I couldn’t get over the fact that they didn’t complain. They complain in the best of circumstances, but on that particular morning when I forced them into the car without a warm breakfast in their bellies, and raced them toward a new unfamiliar reality, they kept quiet. These kids aren’t shy about letting us know when they feel insecure or frightened, so even though they may have been a little unsure about visiting a new school, they didn’t show any outward sign of concern. They were quiet. Their hearts were quiet. They were sure we were headed somewhere good and safe and they were certain I would get them there in one piece. They knew their job was to simply be still and let me do my job. They had faith in me. They trusted me.
And then it hit me: I was not at peace with getting up and moving because I hadn’t been still and let God do His job. I didn’t really have faith in Him. It started months ago when uncertainty set up camp in my heart as I watched the future fly toward me faster than I thought possible. Instead of running toward it with outstretched hands, I wanted to yell “Duck!” and run away and hide. My feet were firmly set, my heels dug deep in the place I thought God planted us. I felt like a tree, tall and strong enough to endure whatever storm came. But last Fall, I realized just how weak I was. The mere idea of change–of losing this place and the life we’ve built up around it–undid me. I wasn’t seeing what I hoped for, really, and what I was certain about was everything I wanted was being taken away from me.
Winter brought sadness, and I didn’t think peace or hope could ever really return. I took cover in the safety of familiar things I could count on–like God, and His goodness and love; and in you and this time we have with these kids, here, now. I clung to joy and pleaded for peace because change is scary and I was afraid. The new year came, just as it always does, and the soil of certainty turned soggy when the sky opened up and new things began pouring down. Your Midwestern roots keep you calm when thunder rattles the windows, me. The grumbling clouds unnerve me even while while their sad song is a symphony to your heart.
Winter brings death, and Spring brings life. I know this very well, of course. Doesn’t everyone? But in the middle of Winter, everything seemed so dank, gray, and just so… final–even here in California where Winter just means cooler weather and leaf-bare trees outstretching their bony fingers toward barren gray skies, as if praying, and the hope of Spring seemed impossible.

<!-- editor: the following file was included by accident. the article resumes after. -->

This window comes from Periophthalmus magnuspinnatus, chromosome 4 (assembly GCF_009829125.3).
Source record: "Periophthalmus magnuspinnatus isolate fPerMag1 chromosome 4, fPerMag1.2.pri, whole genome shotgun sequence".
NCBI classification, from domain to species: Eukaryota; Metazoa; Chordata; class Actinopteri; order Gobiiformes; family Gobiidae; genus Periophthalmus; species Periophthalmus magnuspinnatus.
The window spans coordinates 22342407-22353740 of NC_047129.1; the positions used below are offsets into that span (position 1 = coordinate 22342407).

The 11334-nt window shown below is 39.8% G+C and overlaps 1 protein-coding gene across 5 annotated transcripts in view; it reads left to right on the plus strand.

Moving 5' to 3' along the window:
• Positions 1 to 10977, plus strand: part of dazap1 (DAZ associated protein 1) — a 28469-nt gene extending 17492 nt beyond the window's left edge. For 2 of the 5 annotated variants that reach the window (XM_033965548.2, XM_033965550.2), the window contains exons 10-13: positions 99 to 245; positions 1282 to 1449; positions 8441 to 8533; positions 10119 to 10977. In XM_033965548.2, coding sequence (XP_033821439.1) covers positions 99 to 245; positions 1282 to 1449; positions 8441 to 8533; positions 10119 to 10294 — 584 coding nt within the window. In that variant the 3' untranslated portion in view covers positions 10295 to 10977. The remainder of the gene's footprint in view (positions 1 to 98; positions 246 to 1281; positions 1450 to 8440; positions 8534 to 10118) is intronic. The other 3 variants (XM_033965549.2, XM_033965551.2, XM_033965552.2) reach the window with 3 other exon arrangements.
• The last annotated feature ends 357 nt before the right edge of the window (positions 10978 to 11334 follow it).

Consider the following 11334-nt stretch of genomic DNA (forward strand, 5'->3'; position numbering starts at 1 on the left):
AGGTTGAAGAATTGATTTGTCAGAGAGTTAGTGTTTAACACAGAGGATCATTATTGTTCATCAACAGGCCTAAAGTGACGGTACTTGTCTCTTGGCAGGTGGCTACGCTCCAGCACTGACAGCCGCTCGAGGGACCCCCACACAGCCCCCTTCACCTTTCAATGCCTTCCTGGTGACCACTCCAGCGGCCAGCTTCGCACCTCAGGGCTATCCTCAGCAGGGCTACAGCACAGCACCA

This all lasted until that last Friday of Winter Break, when everything suddenly came into focus as my own children showed me what pure trust looks like as they let me lead them away from comfort and into the unknown. They didn’t really want to get up and go–but they trusted that something really, really good (like fluffy scrambled eggs and wind-up robots, and a visit to see a new school where they could see their Papa’s office from the playground) was on the other side of the journey, and they put their faith in action by getting into the car and letting me drive. That’s what God is asking of me: to listen to his voice, to get up and go, and to trust Him to get me there safely.
Now, a whole month later, Spring is here. Blossoms appeared on the gnarled old apple tree this morning, suddenly, and the changes I saw coming so many months ago are very much here now. A big beautiful demonstration of new life stares me in the face, and I can’t help but see hope.
My feet are not firmly set anymore; they are loosening and small steps are leading to bigger ones as I walk in obedience and faith. And so, transition is taking up space all around us. The bare walls look like closed eyes now, as if the house has fallen asleep. I tiptoe through the hallway trying not to disturb it, and its echo reminds me that this place is ours only for a few more weeks, really.